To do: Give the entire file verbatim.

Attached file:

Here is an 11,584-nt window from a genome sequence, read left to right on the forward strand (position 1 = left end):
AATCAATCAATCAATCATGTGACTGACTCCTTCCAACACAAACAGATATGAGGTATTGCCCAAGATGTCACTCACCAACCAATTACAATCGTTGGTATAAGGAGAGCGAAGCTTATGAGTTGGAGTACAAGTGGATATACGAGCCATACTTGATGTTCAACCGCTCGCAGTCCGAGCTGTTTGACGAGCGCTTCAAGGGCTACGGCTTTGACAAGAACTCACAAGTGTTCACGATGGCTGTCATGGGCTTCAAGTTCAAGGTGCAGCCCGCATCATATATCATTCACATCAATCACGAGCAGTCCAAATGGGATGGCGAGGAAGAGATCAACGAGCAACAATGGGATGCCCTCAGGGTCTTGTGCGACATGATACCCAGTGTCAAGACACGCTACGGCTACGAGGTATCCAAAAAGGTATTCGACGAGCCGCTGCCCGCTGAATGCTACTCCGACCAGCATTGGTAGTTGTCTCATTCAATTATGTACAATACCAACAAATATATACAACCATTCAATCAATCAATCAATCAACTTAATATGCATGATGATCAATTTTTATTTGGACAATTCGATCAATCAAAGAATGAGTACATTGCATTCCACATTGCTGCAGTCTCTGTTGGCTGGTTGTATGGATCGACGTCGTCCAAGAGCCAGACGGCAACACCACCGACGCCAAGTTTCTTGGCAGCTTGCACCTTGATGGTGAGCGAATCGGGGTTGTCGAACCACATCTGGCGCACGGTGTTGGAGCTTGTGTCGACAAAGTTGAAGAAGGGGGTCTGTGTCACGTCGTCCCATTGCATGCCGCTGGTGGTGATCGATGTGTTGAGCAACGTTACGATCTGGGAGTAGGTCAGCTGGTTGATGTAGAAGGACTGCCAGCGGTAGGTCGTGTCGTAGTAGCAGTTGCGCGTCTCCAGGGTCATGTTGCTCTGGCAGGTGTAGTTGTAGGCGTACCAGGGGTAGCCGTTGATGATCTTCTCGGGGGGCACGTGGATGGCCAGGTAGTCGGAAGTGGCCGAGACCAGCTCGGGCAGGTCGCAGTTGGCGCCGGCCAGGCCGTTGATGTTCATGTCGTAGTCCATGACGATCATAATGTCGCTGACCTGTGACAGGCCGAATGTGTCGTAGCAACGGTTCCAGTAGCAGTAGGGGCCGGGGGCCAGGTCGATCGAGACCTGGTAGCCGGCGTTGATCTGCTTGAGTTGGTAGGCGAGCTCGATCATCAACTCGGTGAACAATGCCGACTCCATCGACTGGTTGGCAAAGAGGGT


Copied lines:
Here is an 11,584-nt window from a genome sequence, read left to right on the forward strand (position 1 = left end):
AATCAATCAATCAATCATGTGACTGACTCCTTCCAACACAAACAGATATGAGGTATTGCCCAAGATGTCACTCACCAACCAATTACAATCGTTGGTATAAGGAGAGCGAAGCTTATGAGTTGGAGTACAAGTGGATATACGAGCCATACTTGATGTTCAACCGCTCGCAGTCCGAGCTGTTTGACGAGCGCTTCAAGGGCTACGGCTTTGACAAGAACTCACAAGTGTTCACGATGGCTGTCATGGGCTTCAAGTTCAAGGTGCAGCCCGCATCATATATCATTCACATCAATCACGAGCAGTCCAAATGGGATGGCGAGGAAGAGATCAACGAGCAACAATGGGATGCCCTCAGGGTCTTGTGCGACATGATACCCAGTGTCAAGACACGCTACGGCTACGAGGTATCCAAAAAGGTATTCGACGAGCCGCTGCCCGCTGAATGCTACTCCGACCAGCATTGGTAGTTGTCTCATTCAATTATGTACAATACCAACAAATATATACAACCATTCAATCAATCAATCAATCAACTTAATATGCATGATGATCAATTTTTATTTGGACAATTCGATCAATCAAAGAATGAGTACATTGCATTCCACATTGCTGCAGTCTCTGTTGGCTGGTTGTATGGATCGACGTCGTCCAAGAGCCAGACGGCAACACCACCGACGCCAAGTTTCTTGGCAGCTTGCACCTTGATGGTGAGCGAATCGGGGTTGTCGAACCACATCTGGCGCACGGTGTTGGAGCTTGTGTCGACAAAGTTGAAGAAGGGGGTCTGTGTCACGTCGTCCCATTGCATGCCGCTGGTGGTGATCGATGTGTTGAGCAACGTTACGATCTGGGAGTAGGTCAGCTGGTTGATGTAGAAGGACTGCCAGCGGTAGGTCGTGTCGTAGTAGCAGTTGCGCGTCTCCAGGGTCATGTTGCTCTGGCAGGTGTAGTTGTAGGCGTACCAGGGGTAGCCGTTGATGATCTTCTCGGGGGGCACGTGGATGGCCAGGTAGTCGGAAGTGGCCGAGACCAGCTCGGGCAGGTCGCAGTTGGCGCCGGCCAGGCCGTTGATGTTCATGTCGTAGTCCATGACGATCATAATGTCGCTGACCTGTGACAGGCCGAATGTGTCGTAGCAACGGTTCCAGTAGCAGTAGGGGCCGGGGGCCAGGTCGATCGAGACCTGGTAGCCGGCGTTGATCTGCTTGAGTTGGTAGGCGAGCTCGATCATCAACTCGGTGAACAATGCCGACTCCATCGACTGGTTGGCAAAGAGGGT